By G. Hector. Michigan Technological University.
Aetiology Iron poisoning is usually seen in childhood and results Tricyclic antidepressant overdose from accidental ingestion of iron-containing medica- Deﬁnition tions such as vitamin preparations mistaken for sweets buy rogaine 5 60 ml on-line. Patients may de- Incidence/prevalence velop nausea generic 60 ml rogaine 5 otc, vomiting buy rogaine 5 60 ml mastercard, abdominal pain and diarrhoea cheap rogaine 5 60 ml on line. Late signs in severe overdose include hypotension, coma, hy- Pathophysiology poglycaemia and hepatocellular necrosis. Tricyclic antidepressants have anticholinergic, alpha- adrenergic blocking, and adrenergic uptake inhibiting Investigations properties. They also have a quinidine like effect on the Aserum iron level (ideally at 4 hours after ingestion) is myocardium. Clinical features Araised neutrophil count and serum glucose suggests r Common features include hot, dry skin, dry mouth, toxicity. There may r In severe poisoning (unconscious or hypotension) be increased tone, increased deep tendon reﬂexes and intravenous ﬂuids and desferrioxamine (a chelating extensor plantar responses. If the patient is comatose, agent for iron) should be commenced immediately all reﬂexes may be absent. Lithium overdose r Confusion, agitation and visual hallucinations may Deﬁnition occur during recovery. Lithium poisoning usually results from chronic drug ac- cumulation, accidental or deliberate overdose of lithium Complications carbonate. Aetiology/pathophysiology Investigations Lithium has a narrow therapeutic index (the levels at Arterial blood gases to check both pH and bicarbonate which it becomes toxic are only marginally higher than levels. U&Es and urine output duce toxicity, as may concomitant use of nonsteroidal should be monitored. Management Clinical features r Patients should be stabilised with management of air- Thereisgoodcorrelationbetweensymptomsandplasma way, breathing and circulation as required. Intravenous lidocaine may be Investigations of beneﬁt in treatment of cardiac arrhythmias; how- Serum lithium levels should be measured if chronic toxi- ever, it may precipitate seizures. Refractory should be taken 6 hours post-ingestion and 6–12 hourly seizures require intubation, ventilation, paralysis and thereafter. Persisting hypotension may require intravenous ﬂu- ids, glucagon bolus and infusion (corrects myocardial depression) and in severe cases inotropes. Management In chronic accumulation, stopping lithium is often all Prognosis that is needed to alleviate symptoms; however, patients Tricyclic antidepressant overdose carries a high mor- may require other treatments for bipolar disorder. All patients should be surviving patients most cardiac complications resolve observed for a minimum of 24 hours post-ingestion. In refractory hypotension, inotropes may 532 Chapter 15: Overdose, poisoning and addiction be required. The mortality in chronic poisoning is 9%, but as high r In severe poisoning the treatment of choice is as 25% in acute overdose. Clinical symptoms may per- haemodialysis which is considered if there are any sist after the serum lithium levels have fallen and 10% of neurological features or if very high plasma levels are patients with chronic poisoning have long-term neuro- detected. This module focuses on drugs—powerful substances that can change both the way the brain functions and how the brain communicates with the body. Some drugs are helpful when used properly: they fall into the category of medicines. The purpose of today’s activity is for students to begin to understand how different drugs can affect the body. Learning Objectives • Students learn about different drugs and how they affect the body. Then they are invited to question whether they think these substances are helpful or harmful. Background When we refer to “drugs” during this module, we divide them into two categories: helpful medicines and harmful drugs. Medicines are helpful only when they are given at the right times in the right amounts by people who care about children—parents, doctors, dentists, and other caregivers. In this module, drugs classifed as medicines include the following: aspirin or Tylenol, antibiotics, fuoride, and immunizations. With medicines, however, it is extremely important to follow the dosage prescribed by the health care provider. Although caffeine itself isn’t a medicine, it is an ingredient found in some medications. Nicotine itself is not harmful in the doses found in cigarettes, but it does produce addiction. Using the fact sheets at the back of this guide, students work either in small groups or as a class to identify drugs from riddles. After children guess the name of the substance, ask them whether they think its effect is helpful or harmful. Questions like these will help students better understand whether it is appropriate to take certain substances and, if so, how much is acceptable. During the discussion portion of the module, you have the option of giving the students a second riddle, which explains how each drug affects the body. The trading cards reinforce the information in both riddles and are an effective way to convey complex, unfamiliar information. Some substances that are acceptable for adults are not acceptable for children because their bodies are smaller and they are still growing. For example, some people fnd that drinking a glass of wine with dinner is pleasurable, but drinking a whole bottle of wine could be dangerous. You could do it as a whole-class exercise, by dividing the class into two teams, or by dividing the class into groups of three students each. Ask students what drugs they are familiar with and what they know about each drug. Tell the students that they will be learning about the following drugs: aspirin/ Tylenol, fuoride, immunizations, antibiotics, alcohol, caffeine, nicotine, and illegal drugs. The reader will ask the questions identifed on the fact sheet; the responder will answer them; and the recorder will write down the responses on the recording sheet. If you decide to do the activity this way, make sure that each student has a chance to do each job. If you are going to do the activity as a class, you probably don’t have to make extra copies. Depending on your teaching approach, decide whether you are going to distribute them to the class. Try to have at least one other adult in the room while the children are doing this activity. Use the riddles on the handout “Learn More About Drugs” to give the students more information about each of these substances. Lead a discussion about the different drugs the students learned about and answer any questions they may have. One circle should say “Drugs That Help the Body,” and the other circle should say “Drugs That Hurt the Body.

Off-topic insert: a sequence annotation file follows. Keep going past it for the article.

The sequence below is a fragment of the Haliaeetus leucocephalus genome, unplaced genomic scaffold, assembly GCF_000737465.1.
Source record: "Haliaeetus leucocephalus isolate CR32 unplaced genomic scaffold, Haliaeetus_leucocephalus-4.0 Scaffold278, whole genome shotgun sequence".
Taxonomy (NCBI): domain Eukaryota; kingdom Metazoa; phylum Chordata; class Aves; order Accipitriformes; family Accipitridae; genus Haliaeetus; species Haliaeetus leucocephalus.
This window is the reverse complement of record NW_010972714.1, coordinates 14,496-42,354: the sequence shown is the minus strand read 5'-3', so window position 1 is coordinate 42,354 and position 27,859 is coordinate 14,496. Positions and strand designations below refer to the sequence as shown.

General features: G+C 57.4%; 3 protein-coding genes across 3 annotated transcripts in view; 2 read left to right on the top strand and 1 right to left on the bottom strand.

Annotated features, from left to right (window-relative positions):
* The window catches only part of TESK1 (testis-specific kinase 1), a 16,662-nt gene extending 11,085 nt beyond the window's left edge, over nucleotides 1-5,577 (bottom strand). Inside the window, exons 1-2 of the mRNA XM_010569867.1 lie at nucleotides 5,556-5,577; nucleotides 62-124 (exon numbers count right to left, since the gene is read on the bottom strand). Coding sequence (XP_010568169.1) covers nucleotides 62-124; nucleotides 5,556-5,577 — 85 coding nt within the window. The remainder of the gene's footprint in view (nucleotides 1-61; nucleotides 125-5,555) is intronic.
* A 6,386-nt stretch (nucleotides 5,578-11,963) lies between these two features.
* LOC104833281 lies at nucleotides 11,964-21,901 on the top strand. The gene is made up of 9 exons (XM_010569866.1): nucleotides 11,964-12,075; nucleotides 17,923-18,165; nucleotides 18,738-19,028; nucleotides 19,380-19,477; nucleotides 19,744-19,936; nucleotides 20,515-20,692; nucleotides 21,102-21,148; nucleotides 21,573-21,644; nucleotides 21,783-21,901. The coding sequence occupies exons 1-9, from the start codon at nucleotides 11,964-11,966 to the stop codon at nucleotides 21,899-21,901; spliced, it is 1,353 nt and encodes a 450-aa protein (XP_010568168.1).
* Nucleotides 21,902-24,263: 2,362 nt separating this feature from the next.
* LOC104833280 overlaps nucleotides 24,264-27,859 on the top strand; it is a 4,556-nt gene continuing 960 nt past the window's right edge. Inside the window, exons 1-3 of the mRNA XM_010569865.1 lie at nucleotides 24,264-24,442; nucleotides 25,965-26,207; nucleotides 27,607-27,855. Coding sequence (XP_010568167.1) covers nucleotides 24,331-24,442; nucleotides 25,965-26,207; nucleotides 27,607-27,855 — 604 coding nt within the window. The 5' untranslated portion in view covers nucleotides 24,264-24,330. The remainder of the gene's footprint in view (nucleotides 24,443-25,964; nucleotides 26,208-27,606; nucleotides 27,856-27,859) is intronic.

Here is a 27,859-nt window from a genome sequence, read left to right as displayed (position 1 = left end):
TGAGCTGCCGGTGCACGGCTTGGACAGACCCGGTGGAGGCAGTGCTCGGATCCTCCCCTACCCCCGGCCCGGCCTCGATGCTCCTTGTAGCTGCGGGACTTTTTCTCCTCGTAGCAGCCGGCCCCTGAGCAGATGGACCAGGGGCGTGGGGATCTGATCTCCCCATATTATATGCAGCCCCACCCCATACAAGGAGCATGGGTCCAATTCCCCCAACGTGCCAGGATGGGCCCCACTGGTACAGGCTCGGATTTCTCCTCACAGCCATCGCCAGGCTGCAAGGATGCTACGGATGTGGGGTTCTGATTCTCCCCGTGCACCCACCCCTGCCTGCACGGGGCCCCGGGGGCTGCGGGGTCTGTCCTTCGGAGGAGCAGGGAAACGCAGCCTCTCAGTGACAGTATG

When submitting dead fish for post mortem examination they should be wrapped in moist paper to prevent them drying out and then refrigerated but not frozen rogaine 5 60 ml generic. Fish decay very quickly but a fish refrigerated soon after death may be held for up to twelve hours before examination and sample fixation discount 60 ml rogaine 5. Keeping samples frozen Dry ice (solid carbon dioxide) or in some circumstances liquid nitrogen can be used to ship frozen specimens order rogaine 5 60 ml without prescription. The gaseous carbon dioxide given off by dry ice can also damage some disease agents and this must be considered before using it for tissue transport order rogaine 5 60 ml. As the volume of both dry ice and liquid nitrogen expand as they change to gas, specialist containers that allow for this expansion are needed for their transportation. Note: Shipment of formalin, dry ice, liquid nitrogen and alcohol is regulated in many countries and must be cleared with a carrier before shipping. Samples preserved in formalin, other chemical fixative or alcohol can be transported without chilling. Shipping It is important to pack any space within packages with a substance such as newspaper which will prevent movement of containers, act as a shock absorber and may also soak up any potential leakages. Packaging and labelling Packaging and labelling of specimens must conform to the regulations of the country from which the package is sent and also those of the country in which it will be received (if it is being sent to a laboratory in another country). It is important to mark the outside of the package with the required labelling regarding the type of specimen being transferred and where necessary the method of cooling (e. Advice from national authorities about permit requirements must be sought prior to collection and transportation of samples. Carriers Samples should be shipped where possible by carriers that can guarantee 24-hour delivery to the diagnostic laboratory. Where possible arrange for collection of sample packages from the point of origin to avoid delays. When shipping arrangements have been made, contact the diagnostic laboratory to provide them with further details including estimated time of arrival and any shipping reference numbers. Chapter 3, Field manual of wildlife diseases: general field procedures and diseases of birds. Detailed field observations during the course of an outbreak and information about events preceding it, may provide valuable data on which to base a diagnosis and corrective actions. It is important for the information gatherer to keep an open mind about the potential cause of the problem. Some information which may seem irrelevant in the field may become very important when piecing together the events leading up to an outbreak. A thorough chronology of events is key to diagnosis and disease control operations, and is almost impossible to obtain some time after the outbreak has occurred. A key concept is that of explaining to the diagnostician how the affected individuals relate to the whole population at risk. As an example, 100% of the dead animals may be adult males but the population present (i. How to record data It is important to record as much relevant information as possible as soon as events unfold. Photographs and video footage can quickly convey specific information such as land use, landscape, environmental conditions, gross lesions and the appearance of clinical signs in sick animals. Sources of information may include local people, landowners and agencies working in the area preceding or during an outbreak. Information should be passed to the diagnosticians as soon as possible, updating them as appropriate. Which data to collect Checklist 3-3 provides a summary of the information to collect at a suspected outbreak. A broad range of data should be collected at a suspected outbreak, including: Population(s) at risk i. A broad range of affected host species may suggest a storm, other sudden environmental event or toxic/poisoning incident, whereas a narrow host range, with other species present and at risk yet unaffected, may indicate a specific infectious agent. The proportion of animals affected in the population provides information about the nature and seriousness of the problem. Statements such as ‘100 dead birds were found’ are meaningless without an indication of what proportion of the population this constitutes. Ensure that demographic data collected from affected animals are related to that of the wider population present. For example, if all the animals were juveniles yet this was the population present and at risk at the time, then this needs to be explicit to the diagnostician. Species affected It is important to note as much detail as possible regarding the species affected. An understanding of the ecology of the affected species will help to determine why some species might have been affected and others not. As an example, some species may have avoided exposure to an infectious source or poisoning event through differences in feeding behaviour. Age Where possible assess the age of the population at risk and the age of those individuals affected. Other diseases affect all ages although those that are older or younger may be more susceptible due to other stresses. Diseases may also affect age groups differentially due to behavioural differences in feeding habits, for example. Sex Where possible assess the sex ratio of the population at risk and the sex of those animals affected. There may be inherent physiological or behavioural reasons for sex-related differences in susceptibility to disease. Number sick/dead The number of sick individuals compared with the number of deaths can help to determine the nature of the disease and the length of time it takes to become fatal. Make an assessment of the number of sick or dead animals which may have been lost to predators and scavengers or that may have decomposed. Clinical signs As much detail as possible should be recorded about clinical signs observed in sick individuals, including changes in behaviour, physical features or temperament. Photographs and video footage can be extremely helpful in recording this information. Estimation of time of disease onset Establishing a timeline of events in an outbreak is crucial. When estimating the time of onset of a disease incident, aspects to be considered include: The earliest date when people would have been on site to observe individual animals showing signs of illness or mortalities. The number and type of scavengers should be assessed to determine how long carcases are likely to remain in view. Air, water and soil temperatures will affect rates of decomposition and should be taken into account when estimating how long individuals have been dead. Any change in coat or plumage (including stage of moult) between live and dead individuals as this can help pinpoint how long ago an individual died. Size of any dead young compared with known growth rates (and size of living young) to help assess how long ago the individual died. Type of habitat/area and land use Identify the habitat type, including soil and vegetation present.